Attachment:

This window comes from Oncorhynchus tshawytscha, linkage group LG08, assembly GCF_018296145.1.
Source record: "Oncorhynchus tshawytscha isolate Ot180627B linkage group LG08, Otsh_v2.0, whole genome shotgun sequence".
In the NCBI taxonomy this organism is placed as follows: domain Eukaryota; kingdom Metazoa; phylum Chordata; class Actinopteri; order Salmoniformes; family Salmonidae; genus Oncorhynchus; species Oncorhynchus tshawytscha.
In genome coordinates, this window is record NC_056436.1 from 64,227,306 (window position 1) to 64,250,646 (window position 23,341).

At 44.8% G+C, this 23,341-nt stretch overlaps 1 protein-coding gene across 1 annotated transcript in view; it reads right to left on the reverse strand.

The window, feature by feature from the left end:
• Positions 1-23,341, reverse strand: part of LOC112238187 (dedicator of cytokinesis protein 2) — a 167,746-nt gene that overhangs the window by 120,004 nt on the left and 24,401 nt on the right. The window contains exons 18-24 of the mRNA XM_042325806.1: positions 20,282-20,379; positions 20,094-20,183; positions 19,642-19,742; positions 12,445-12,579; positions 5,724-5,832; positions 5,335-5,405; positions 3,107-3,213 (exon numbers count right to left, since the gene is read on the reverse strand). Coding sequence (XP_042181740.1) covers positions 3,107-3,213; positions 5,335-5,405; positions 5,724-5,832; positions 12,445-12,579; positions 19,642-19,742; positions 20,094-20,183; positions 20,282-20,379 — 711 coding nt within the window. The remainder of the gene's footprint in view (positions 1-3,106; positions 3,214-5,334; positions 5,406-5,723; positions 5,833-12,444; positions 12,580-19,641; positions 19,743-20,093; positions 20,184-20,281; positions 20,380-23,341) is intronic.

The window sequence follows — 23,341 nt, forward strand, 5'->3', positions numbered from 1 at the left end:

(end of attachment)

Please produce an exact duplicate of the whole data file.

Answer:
This window comes from Oncorhynchus tshawytscha, linkage group LG08, assembly GCF_018296145.1.
Source record: "Oncorhynchus tshawytscha isolate Ot180627B linkage group LG08, Otsh_v2.0, whole genome shotgun sequence".
In the NCBI taxonomy this organism is placed as follows: domain Eukaryota; kingdom Metazoa; phylum Chordata; class Actinopteri; order Salmoniformes; family Salmonidae; genus Oncorhynchus; species Oncorhynchus tshawytscha.
In genome coordinates, this window is record NC_056436.1 from 64,227,306 (window position 1) to 64,250,646 (window position 23,341).

At 44.8% G+C, this 23,341-nt stretch overlaps 1 protein-coding gene across 1 annotated transcript in view; it reads right to left on the reverse strand.

The window, feature by feature from the left end:
• Positions 1-23,341, reverse strand: part of LOC112238187 (dedicator of cytokinesis protein 2) — a 167,746-nt gene that overhangs the window by 120,004 nt on the left and 24,401 nt on the right. The window contains exons 18-24 of the mRNA XM_042325806.1: positions 20,282-20,379; positions 20,094-20,183; positions 19,642-19,742; positions 12,445-12,579; positions 5,724-5,832; positions 5,335-5,405; positions 3,107-3,213 (exon numbers count right to left, since the gene is read on the reverse strand). Coding sequence (XP_042181740.1) covers positions 3,107-3,213; positions 5,335-5,405; positions 5,724-5,832; positions 12,445-12,579; positions 19,642-19,742; positions 20,094-20,183; positions 20,282-20,379 — 711 coding nt within the window. The remainder of the gene's footprint in view (positions 1-3,106; positions 3,214-5,334; positions 5,406-5,723; positions 5,833-12,444; positions 12,580-19,641; positions 19,743-20,093; positions 20,184-20,281; positions 20,380-23,341) is intronic.

The window sequence follows — 23,341 nt, forward strand, 5'->3', positions numbered from 1 at the left end: